RWD vs. FWD: Part 2 – Improvements

Now that I’ve built and tested a FWD Miata, my thoughts have turned to improving the study for the next round of experiments.

Upcoming Changes

First off, the FWD Miata doesn’t handle as well as I’d like. I like a FWD car that steers automatically with lift off oversteer. What I made felt sort of pig-ish. I know from real-world experience that my Yaris can be made to oversteer quite a bit by changing tire compounds front and rear. But I don’t want to do that as most cars come from the manufacturer with a square setup and most racing is done using the same compound front and rear. So I’ve got a bit of tuning to do, but I have to keep it in the spirit of an NA Miata to be fair.

In the next version, I’m not going to give the FWD vehicle a power or weight advantage. On the one hand, every FWD vehicle is going to be slightly more efficient than RWD, but on the other hand, racing regulations don’t always give such a bonus to FWD. Let’s see what the differences are and then determine if some bonus/penalty should be created to equalize them.

Previously, I made the various file modifications by hand and had two separate data directories that I swapped in and out. I had to re-start Assetto Corsa every time I made vehicle changes. Going forward I’m going to script everything so that all of the builds are in the game with a unique name, so it’s simply a matter of choosing a model from a list. This will also make it easier to keep track of the various data files in Race Studio. All of the code will be available on GitHub.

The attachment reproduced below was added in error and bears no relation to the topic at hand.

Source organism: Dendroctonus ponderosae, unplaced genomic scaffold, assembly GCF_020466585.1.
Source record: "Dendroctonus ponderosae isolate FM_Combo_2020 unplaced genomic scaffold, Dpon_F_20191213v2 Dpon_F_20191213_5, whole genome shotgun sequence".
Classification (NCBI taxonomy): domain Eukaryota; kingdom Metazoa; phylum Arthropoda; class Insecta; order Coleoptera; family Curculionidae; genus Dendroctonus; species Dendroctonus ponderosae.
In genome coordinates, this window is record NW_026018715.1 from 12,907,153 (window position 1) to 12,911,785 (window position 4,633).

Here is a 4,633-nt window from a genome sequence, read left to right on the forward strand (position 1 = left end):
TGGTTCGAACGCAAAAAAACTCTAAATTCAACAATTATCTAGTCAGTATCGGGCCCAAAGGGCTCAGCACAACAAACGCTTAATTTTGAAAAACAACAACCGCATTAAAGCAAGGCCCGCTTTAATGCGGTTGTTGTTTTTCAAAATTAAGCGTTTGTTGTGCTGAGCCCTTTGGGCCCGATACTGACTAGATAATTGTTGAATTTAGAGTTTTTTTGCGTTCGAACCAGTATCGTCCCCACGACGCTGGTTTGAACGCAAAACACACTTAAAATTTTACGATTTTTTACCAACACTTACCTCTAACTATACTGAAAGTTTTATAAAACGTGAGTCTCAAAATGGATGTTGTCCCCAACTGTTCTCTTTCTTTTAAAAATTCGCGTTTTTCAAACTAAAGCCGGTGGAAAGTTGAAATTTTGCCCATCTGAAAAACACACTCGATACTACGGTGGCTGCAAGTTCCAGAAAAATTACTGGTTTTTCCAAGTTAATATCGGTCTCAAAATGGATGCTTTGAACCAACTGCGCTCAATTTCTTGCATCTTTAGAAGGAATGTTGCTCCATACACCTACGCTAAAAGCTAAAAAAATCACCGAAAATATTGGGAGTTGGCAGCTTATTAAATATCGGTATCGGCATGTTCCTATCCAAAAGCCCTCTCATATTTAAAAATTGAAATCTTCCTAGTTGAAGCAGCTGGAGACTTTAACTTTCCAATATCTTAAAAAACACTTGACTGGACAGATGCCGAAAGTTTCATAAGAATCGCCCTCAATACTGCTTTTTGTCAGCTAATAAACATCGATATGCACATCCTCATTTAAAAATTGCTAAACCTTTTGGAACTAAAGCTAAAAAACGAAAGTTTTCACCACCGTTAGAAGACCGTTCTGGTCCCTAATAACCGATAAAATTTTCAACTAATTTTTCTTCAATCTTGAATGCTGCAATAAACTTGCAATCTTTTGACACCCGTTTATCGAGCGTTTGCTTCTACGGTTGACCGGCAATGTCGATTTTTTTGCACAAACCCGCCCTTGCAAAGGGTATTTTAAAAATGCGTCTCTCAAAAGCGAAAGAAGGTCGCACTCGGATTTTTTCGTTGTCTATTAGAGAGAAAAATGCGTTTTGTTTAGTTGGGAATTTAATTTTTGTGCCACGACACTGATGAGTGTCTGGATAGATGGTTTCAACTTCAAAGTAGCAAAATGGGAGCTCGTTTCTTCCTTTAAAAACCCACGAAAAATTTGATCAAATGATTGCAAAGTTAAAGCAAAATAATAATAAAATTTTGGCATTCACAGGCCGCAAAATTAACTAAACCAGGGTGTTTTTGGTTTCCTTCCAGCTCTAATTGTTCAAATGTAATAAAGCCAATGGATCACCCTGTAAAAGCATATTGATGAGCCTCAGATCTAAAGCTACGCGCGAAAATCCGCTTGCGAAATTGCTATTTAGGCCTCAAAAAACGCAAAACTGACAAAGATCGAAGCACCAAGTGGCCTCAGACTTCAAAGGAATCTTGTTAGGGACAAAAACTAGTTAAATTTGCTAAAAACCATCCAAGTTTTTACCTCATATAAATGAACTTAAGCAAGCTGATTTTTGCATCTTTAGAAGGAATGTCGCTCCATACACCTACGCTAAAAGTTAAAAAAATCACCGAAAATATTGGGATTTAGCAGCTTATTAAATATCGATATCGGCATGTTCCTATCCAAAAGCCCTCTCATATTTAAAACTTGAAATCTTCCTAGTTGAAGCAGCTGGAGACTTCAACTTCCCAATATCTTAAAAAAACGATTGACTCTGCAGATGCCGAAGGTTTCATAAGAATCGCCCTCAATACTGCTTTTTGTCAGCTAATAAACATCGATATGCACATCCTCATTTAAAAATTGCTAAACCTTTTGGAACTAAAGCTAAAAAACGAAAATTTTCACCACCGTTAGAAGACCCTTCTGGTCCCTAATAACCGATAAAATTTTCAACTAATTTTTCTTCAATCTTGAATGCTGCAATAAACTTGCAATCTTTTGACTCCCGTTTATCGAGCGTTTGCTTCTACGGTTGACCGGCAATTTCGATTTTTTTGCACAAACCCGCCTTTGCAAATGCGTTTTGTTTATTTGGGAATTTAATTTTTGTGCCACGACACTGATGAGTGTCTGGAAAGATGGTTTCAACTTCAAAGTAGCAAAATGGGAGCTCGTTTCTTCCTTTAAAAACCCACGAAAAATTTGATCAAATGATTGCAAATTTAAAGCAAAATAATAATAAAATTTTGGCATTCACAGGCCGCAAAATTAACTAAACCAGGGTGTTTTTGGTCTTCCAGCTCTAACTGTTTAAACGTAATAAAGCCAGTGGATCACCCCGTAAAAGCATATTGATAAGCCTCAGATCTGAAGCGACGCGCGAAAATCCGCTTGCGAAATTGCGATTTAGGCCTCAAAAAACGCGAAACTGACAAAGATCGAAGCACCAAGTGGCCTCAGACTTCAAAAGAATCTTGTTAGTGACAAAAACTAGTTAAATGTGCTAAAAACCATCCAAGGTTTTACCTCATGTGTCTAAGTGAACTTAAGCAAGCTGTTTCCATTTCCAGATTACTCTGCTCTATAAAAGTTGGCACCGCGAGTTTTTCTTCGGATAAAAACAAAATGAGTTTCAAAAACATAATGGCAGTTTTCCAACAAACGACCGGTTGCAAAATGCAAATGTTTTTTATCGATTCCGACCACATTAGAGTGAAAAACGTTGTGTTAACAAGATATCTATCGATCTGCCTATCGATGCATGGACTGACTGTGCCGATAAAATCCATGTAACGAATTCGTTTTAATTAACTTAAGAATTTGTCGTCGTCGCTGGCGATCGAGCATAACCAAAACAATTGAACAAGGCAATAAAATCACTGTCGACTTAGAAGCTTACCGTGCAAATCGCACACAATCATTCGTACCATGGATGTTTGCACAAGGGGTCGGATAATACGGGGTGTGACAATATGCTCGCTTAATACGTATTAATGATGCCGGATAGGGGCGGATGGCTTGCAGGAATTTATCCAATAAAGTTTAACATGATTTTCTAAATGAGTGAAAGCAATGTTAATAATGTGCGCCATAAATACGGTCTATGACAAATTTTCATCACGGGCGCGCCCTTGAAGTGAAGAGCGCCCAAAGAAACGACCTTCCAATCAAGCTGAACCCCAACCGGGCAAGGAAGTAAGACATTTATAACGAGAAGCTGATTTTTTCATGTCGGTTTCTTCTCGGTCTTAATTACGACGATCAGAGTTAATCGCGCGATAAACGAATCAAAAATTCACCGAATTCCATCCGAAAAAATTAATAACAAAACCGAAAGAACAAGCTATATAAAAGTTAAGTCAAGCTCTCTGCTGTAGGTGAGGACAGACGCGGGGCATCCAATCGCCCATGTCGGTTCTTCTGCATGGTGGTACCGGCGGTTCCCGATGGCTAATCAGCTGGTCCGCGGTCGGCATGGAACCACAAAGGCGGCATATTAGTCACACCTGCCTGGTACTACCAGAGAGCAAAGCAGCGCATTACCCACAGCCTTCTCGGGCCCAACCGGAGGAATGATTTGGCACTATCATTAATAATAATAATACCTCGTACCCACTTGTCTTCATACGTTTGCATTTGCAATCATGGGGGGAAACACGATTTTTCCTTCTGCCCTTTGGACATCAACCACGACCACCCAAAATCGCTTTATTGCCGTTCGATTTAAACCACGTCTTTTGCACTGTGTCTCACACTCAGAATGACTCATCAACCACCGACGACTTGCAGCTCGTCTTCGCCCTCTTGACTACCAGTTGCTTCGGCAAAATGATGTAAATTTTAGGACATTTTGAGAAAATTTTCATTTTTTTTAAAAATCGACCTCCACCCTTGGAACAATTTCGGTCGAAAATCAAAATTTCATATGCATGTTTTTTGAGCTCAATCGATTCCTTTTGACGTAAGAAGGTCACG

Previously I compared laps at Brands Hatch Indy and Karelia Cross. I’ll probably still use Brands Hatch, but I may drop Karelia Cross. I can change grip without changing surface easily enough. I also want to add some other analyses. Here are the things I’ll be doing.

  • Drag strip – 0-60 and 1/4 mile times
  • Skid pad – maximum sustained lateral Gs
  • Lap times – on short tracks with laps ~ 1 minute
  • Race Studio Analysis for in-depth analysis
  • Subjective comments about driving experience


Here are the experiments I’m planning.

  • Weight distribution – what is the ideal weight distribution for a FWD vehicle? Motivated by the thought “how can I improve mid-corner speed of the FWD platform?”
  • Grip variation – who wins when the grip is very high or very low? Motivated by the thought “why exactly do FWD vehicles have an advantage in the rain?”
  • Power variation – who wins when the power is very high or very low? Motivated by the thought “is having more power just like having less grip?”
  • Elevation – who wins when the track is flat vs. lots of elevation changes? Motivated by the thought “FWD should be worse up hills and down hills”.

2 thoughts on “RWD vs. FWD: Part 2 – Improvements

  1. The way you’ve laid out your experiments makes me think you’re already on to something, but I’m curious if weight distribution and grip variation are related to each other, and similarly power variation and elevation delta. e.g. If weight distribution is why FWD has an advantage in the wet.


    1. I’m pretty sure weight distribution is not the advantage of FWD. I did an experiment where I drove a 60/40 FWD on dirt and it was well faster than RWD or 67/33 FWD. I think a 50/50 FWD vehicle might be amazing except from a dead stop.


Leave a Reply

Fill in your details below or click an icon to log in: Logo

You are commenting using your account. Log Out /  Change )

Facebook photo

You are commenting using your Facebook account. Log Out /  Change )

Connecting to %s